This wasn’t an episode that really changed my mind on any of the show’s pros or cons, really. I have found Crosby to be far more laidback and mature throughout his experience with Jabbar than I would have imagined from the pilot, and he remained so here: yes, both Jabbar’s mother and his girlfriend get frustrated with his honesty, but he actually presents the information in a fairly measured fashion, and when he talks to Sarah about the situation we see that he has quite clearly made a connection with his son that goes beyond the storyline at hand. It doesn’t feel like the show is working to endear us to Crosby, or using this to build some form of connection, which is letting Dax Sheppard remain charming without making the character seem smug. It’s a stark contrast to the Julia stories, which are becoming paint-by-numbers: Julia forces her own personality onto her daughter, it goes terribly, and then she learns a lesson about herself that she proceeds to forget by the next episode. While Crosby is having to mature and come to terms with something new that is sticking around for a while, Julia looks like a terrible parent for just figuring this out recently, and an even worse parent for forgetting the previous week’s lesson so quickly. I quite like Joel, who is willing to tease her about her situation, and I thought spinning her problems off of the conversation about her lack of an amorous encounter in the merry-go-round worked quite well, but the sort of “connect the dots” story won’t make the characters come off as any less of a cliché.
As for Sarah and her “friendship” with Amber’s English professor, I like Jason Ritter and I like Lauren Graham, so I’m going to let me intense dislike of “Parents dating Teachers” drama slide…for now. The story followed the “meet cute” strategy a little bit too cleanly, not unlike something out of “Love, Actually” if we’re being honest, but both performers are charming and I’m willing to let them play out the inevitable jealousy and mother/daughter confrontations so long as it’s Graham and Whitman doing the acting.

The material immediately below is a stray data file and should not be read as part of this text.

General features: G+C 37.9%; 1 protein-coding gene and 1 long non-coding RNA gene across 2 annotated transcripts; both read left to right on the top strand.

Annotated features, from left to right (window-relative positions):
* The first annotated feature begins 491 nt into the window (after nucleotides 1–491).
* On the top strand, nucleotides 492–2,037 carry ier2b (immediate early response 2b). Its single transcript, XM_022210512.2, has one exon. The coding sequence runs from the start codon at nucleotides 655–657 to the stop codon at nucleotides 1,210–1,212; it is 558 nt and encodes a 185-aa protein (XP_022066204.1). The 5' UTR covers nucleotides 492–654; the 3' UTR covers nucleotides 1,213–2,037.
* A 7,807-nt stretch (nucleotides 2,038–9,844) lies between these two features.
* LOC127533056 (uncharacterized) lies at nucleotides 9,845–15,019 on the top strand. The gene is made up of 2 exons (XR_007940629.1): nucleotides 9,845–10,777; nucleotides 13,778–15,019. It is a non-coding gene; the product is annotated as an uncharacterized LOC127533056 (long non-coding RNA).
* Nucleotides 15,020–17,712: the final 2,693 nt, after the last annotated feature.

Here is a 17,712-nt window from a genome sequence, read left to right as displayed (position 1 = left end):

The more I think about it, I have to presume that the “Love, Actually” comparison was probably intended: if you’re the kind of person who takes a really cynical take on that film, chances are you’re going to have a really cynical take on this television series. The problem is that “Love, Actually” gets to wrap things up neatly because we expect that of feature films, but televisions shows need to keep going, and repeating the same patterns over and over again isn’t going to win over Steve or just about any self-respecting audience member. For now, they’re getting away with it on the strength of the performances and some subtleties around the edges, but that’s not going to last forever.
- Just to be clear, I thought “Love, Actually” was just alright, but I’d at least be smarter than Steve and point out how much I loved the Bill Nighy parts.
- Interesting that they chose to have Jason Ritter play younger than his actual age just to make the age difference that much more potentially awkward; if he were 30, obviously, it would be too socially acceptable. Also of note: I kept wondering why Joan’s brother wasn’t in his wheelchair.
- No Craig T. Nelson this week – in an ensemble this big, I’m perfectly fine with this.